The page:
Rapid-Onset Obesity with Hypothalamic Dysfunction, Hypoventilation and Autonomic Dysregulation is a rare disorder that affects the governance of proper breathing.
|Hyperphagia||Abnormally increased appetite for and consumption of food.|
|Diabetes Insipidus||A condition in which the kidneys are unable to conserve water.|
|Respiratory Manifestations||Respiratory Manifestations|
|Primary Alveolar Hypoventilation||A rare disorder of unknown cause in which a person does not take enough breaths per minute.|
|Cardiorespiratory Arrest||The cessation of normal circulation of the blood due to failure of the heart to contract effectively.|
|Reduced Carbon Dioxide Ventilatory Response||Reduced Carbon Dioxide Ventilatory Response|
|Obstructive Sleep Apnea||A condition in which pauses in breathing occur during sleep because the airway has become narrowed, blocked, or floppy.|
|Autonomic Dysregulation||Autonomic dysregulation involves malfunctioning of the autonomic nervous system.|
|Ophthalmologic Manifestations||Ophthalmologic Manifestations|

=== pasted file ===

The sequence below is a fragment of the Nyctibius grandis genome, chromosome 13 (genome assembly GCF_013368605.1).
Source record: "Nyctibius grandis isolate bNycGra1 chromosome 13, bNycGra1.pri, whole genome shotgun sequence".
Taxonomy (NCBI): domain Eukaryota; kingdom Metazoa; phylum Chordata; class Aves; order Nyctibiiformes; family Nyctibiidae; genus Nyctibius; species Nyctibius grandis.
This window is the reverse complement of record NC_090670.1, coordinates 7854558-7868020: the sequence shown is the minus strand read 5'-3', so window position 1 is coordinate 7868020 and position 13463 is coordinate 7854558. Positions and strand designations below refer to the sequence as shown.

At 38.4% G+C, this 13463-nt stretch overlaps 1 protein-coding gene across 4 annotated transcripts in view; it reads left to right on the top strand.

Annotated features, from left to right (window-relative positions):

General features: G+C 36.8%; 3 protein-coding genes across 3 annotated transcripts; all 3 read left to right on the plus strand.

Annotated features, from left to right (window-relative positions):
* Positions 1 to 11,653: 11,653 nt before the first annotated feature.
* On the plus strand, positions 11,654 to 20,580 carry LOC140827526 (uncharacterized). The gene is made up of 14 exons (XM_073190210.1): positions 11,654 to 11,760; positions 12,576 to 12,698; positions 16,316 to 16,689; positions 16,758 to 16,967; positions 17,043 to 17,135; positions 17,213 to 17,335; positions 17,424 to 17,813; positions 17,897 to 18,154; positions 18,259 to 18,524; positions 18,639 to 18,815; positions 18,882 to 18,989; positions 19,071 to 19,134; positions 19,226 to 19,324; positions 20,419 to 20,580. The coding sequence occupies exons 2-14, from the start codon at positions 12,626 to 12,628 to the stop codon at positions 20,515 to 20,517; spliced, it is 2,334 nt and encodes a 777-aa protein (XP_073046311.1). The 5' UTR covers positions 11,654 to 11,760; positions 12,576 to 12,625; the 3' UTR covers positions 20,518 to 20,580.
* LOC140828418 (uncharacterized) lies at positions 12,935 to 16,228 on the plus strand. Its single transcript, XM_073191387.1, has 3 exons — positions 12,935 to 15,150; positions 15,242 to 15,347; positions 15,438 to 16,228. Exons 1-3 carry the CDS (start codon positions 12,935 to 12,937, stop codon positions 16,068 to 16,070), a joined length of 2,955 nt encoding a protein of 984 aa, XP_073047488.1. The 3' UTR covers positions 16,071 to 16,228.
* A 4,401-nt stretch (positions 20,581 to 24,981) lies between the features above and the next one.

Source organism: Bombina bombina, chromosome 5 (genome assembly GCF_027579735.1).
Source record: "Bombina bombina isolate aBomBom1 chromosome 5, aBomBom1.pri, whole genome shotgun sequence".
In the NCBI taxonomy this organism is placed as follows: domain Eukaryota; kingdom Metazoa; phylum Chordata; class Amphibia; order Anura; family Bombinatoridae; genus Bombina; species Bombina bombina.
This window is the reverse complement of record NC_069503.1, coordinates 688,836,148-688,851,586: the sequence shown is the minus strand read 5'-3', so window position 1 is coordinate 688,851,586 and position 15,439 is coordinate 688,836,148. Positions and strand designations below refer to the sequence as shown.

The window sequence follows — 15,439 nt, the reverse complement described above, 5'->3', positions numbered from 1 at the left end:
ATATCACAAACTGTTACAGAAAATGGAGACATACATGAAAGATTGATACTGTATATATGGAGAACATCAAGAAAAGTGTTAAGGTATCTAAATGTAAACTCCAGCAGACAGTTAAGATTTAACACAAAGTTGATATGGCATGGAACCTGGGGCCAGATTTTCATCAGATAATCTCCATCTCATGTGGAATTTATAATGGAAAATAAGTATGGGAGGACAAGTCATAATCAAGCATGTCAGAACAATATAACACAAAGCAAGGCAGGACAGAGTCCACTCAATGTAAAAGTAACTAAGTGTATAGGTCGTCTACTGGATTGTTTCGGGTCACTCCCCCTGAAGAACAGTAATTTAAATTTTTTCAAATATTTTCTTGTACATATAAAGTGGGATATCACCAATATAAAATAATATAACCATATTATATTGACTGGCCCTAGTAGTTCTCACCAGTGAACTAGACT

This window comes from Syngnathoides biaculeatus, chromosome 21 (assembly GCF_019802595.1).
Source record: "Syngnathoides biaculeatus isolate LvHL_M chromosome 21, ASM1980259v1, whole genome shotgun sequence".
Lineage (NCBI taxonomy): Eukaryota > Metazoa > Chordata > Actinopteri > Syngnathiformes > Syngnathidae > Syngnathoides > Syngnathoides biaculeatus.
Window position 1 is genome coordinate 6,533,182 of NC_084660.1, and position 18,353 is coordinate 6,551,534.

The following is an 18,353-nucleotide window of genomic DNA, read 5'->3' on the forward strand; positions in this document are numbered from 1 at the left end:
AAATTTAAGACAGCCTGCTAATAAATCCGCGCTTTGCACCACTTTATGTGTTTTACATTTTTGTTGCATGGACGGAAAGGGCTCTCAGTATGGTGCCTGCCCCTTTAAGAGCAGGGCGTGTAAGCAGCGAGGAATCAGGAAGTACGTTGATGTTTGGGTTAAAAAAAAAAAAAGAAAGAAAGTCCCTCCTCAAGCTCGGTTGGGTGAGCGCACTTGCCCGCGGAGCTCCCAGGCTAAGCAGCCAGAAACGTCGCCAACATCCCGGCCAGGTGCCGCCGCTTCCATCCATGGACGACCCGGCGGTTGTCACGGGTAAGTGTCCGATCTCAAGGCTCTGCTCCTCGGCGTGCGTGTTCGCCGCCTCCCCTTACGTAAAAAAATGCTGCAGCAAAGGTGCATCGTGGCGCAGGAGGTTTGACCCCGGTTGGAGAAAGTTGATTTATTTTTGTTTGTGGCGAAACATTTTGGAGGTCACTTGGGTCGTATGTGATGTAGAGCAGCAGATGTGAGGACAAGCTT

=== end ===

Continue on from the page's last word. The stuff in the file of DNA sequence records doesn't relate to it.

|Thermal Dysregulation||The body's inability to regulate its temperature|
|Gastrointestinal Dysmotility||Food does not move normally through the stomach and intestines, there often is distention of the stomach and intestines as fluid collects, and there frequently is pain.|
|Altered Perception of Pain||Inability feel pain as intensely as normally should|
|Altered Sweating||Can cause excessive sweating when in a relaxed period|
|Cold Hands and Feet||Cold Hands and Feet|
|Tumor of Neural Crest Origin||Originating in the tissues that form the sympathetic nervous system. The normal function of these nerves is to regulate the automatic and non-voluntary body functions such as heart rate, blood pressure, breathing, and digestion.|
|Hypothalamic Dysfunction||A problem with the region of the brain called the hypothalamus, which helps control the pituitary gland and regulate many body functions.|
|Failed Growth Hormone Stimulation||Failed Growth Hormone Stimulation|
|Polydipsia||A medical symptom in which the patient displays excessive thirst.|
|Hypernatremia||An electrolyte disturbance that is defined by an elevated sodium level in the blood.|
|Hyperprolactinemia||A condition of elevated serum prolactin.|
|Abnormal Brain MRI Scans||Abnormal Brain MRI Scans|
|Hypotonia||A state of low muscle tone.|
|Tips||1.) Don't let them just tell you your child is overweight - use your gut instinct 2.) Patience is needed with a ROHHAD child - as behavior can change overnight 3.) No matter what - this is not your fault - you are only trying to help your child 4.) LOW SODIUM FOOD - must have low sodium food - no prepackaged food|